Top Stories: National

Le Château Reports Fourth Quarter and Year-End Results

Le Château Inc. reported that sales for the year ended January 26, 2019 amounted to $190.9 million as compared with $204.4 million last year, a decrease of 6.6%, with 21 fewer stores in operation. Comparable store sales, which include online sales, increased 1.1% versus the same period a year ago, with comparable regular store sales increasing 0.7% and comparable outlet store sales increasing 3.6%.

Adjusted EBITDA for the year ended January 26, 2019 amounted to $(5.6) million, compared to $(5.4) million last year. The decrease of $200,000 in adjusted EBITDA for 2018 was primarily attributable to the decrease in gross margin dollars of $8.9 million, offset by the reduction of $8.7 million in selling, general and administrative (“SG&A”) expenses. The decrease in SG&A expenses resulted primarily from the reduction in store operating expenses due mainly to store closures.

Gen Z shopping in-store more often than online

Marketers should bear in mind that Gen Zers continue to value in-store shopping and are highly influenced by their peers when it comes to purchase decisions, according to new research by marketing agency Amplify conducted in partnership with The Globe and Mail.

Retailers anxious as possibility of full-blown strike looms at Canada’s largest port

As waterfront workers begin targeted job action at two B.C. terminals in Canada’s largest port on Monday, Canada’s retail sector is hoping an agreement can be reached without a full-blown strike.

More than half of Canada’s consumer goods come through the Port of Vancouver, according to the Retail Council of Canada, which means a breakdown between the workers and the terminal operator could spell trouble for Canadian businesses.

“Obviously, we’re optimistic and hopeful that the union and the B.C. Maritime Employers Association can come to an agreement,” said Greg Wilson, director of government relations for the retail council.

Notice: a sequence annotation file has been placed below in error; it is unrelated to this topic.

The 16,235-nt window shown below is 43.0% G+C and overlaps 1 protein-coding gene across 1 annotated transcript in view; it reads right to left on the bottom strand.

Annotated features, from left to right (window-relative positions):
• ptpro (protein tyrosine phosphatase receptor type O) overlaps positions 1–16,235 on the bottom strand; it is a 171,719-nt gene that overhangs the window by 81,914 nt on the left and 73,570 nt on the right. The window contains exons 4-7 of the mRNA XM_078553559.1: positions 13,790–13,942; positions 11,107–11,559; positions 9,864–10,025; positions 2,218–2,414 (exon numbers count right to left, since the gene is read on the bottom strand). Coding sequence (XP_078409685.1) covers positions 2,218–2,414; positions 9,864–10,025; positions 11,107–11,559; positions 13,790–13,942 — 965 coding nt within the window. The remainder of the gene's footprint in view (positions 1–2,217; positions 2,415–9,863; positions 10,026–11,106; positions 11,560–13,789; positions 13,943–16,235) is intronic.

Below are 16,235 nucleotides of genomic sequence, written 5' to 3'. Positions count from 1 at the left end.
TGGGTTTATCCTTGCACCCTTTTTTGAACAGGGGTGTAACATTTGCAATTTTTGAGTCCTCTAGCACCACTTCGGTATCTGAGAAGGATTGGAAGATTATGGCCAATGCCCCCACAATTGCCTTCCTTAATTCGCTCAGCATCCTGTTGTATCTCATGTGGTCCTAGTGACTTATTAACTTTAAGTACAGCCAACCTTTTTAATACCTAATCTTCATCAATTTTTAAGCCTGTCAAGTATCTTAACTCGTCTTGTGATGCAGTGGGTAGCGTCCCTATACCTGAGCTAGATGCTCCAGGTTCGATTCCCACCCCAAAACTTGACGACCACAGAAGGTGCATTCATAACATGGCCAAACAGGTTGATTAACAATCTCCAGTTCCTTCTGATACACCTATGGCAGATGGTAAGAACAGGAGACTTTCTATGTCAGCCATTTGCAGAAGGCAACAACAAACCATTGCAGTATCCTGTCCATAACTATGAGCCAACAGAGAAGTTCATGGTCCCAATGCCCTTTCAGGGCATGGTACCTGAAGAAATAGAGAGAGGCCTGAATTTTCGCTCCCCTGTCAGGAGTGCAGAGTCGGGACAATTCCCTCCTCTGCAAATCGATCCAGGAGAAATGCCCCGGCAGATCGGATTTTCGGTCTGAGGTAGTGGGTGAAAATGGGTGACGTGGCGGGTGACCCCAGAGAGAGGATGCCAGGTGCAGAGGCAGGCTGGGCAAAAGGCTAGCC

“But for consumers, if (the dispute) is not resolved, it means potentially higher prices on individual items, in some cases maybe not the brand you want ... or some individual items will just be harder to find. And it has a long-term impact.”

Scotties® Facial Tissue Unleashes New Mascot named Scottie with Redesigned Logo to Match

Scotties, Canada's favourite facial tissue, is proud to introduce the newest member of its pack, Scottie, an adorable puppy and new mascot — the perfect metaphor for a tissue that's always by your side, and as soft as it is strong. Scottie will sit in the brand logo starting the end of May. Proudly made in Canada by Kruger Products, Scotties facial tissue first entered the Canadian market in 1955, and now leads the category.

"Scottie creates a memorable new face for our product to strengthen our Canadian leadership and grow consumer loyalty," says Nancy Marcus, Chief Marketing Officer at Kruger Products. "The facial tissue market is a multi-million-dollar industry in Canada, and as the market leader, we set out to build a stronger connection for Scotties in the hearts and minds of Canadians. Our market research shows that a loveable brand identifier will resonate with consumers and place us at the tip of consumer tongues."